A crematorium worker was sacked after mixing the remains of dead pets and dropping them on the floor, an employment tribunal heard.
Jack Hamilton ‘purposefully’ pushed ashes to the back of the cremator to hide the fact they were still inside, which ‘undoubtedly’ led to contamination.
The tribunal heard such a mix-up would lead to ‘catastrophic’ reputational damage for the council-run Grimsby Crematorium, in Lincolnshire, which could have lost its licence.
After being sacked for gross misconduct, Mr Hamilton took North East Lincolnshire Council to the tribunal for ‘unfair dismissal’.
But his claims were unsuccessful, with the panel concluding they were ‘entirely satisfied’ with his sacking.
Mr Hamilton, who previously worked in hospitality, began working as a crematorium technician in October 2019.
After supervising the cremation of 100 human bodies, Mr Hamilton was issued with a qualification in April 2020.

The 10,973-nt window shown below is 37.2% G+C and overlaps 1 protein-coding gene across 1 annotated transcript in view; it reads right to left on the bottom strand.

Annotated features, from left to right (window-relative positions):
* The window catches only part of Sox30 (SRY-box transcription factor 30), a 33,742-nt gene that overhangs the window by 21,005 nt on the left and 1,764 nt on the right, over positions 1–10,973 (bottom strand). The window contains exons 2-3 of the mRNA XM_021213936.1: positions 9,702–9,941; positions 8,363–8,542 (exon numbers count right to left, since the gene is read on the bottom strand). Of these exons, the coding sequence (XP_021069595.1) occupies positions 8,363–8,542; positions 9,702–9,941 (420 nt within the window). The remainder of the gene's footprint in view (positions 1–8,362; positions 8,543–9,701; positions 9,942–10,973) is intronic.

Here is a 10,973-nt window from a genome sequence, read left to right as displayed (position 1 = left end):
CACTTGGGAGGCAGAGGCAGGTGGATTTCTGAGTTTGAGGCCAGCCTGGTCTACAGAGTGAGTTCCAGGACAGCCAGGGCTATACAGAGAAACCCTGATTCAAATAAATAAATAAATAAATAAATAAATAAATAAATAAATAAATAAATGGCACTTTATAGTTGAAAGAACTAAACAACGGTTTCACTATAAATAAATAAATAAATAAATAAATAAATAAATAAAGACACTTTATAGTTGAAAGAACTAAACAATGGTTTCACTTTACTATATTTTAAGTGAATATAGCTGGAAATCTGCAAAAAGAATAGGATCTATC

Two months later, the council started cremating pets, which was ‘not materially different’ from human cremations, the tribunal heard.
The ‘de-ashing’ process was crucial for avoiding cross-contamination, assuring grieving users they were only collecting the remains of their loved ones.
On December 22, 2021, Mr Hamilton’s boss was loading an animal into the cremator when it became clear the remains of a different pet were still inside.
The panel heard Mr Hamilton had deliberately pushed the remains to the back of the cremator to ‘conceal’ them.
He was suspended after it was also found the paperwork for three previous cremations had not been completed.
At a disciplinary hearing in February, Mr Hamilton was dismissed with one month’s notice for ‘gross misconduct’ – a decision he didn’t appeal.
The tribunal judgement said: ‘We are entirely satisfied in the circumstances that dismissal was within the band of reasonable responses.’
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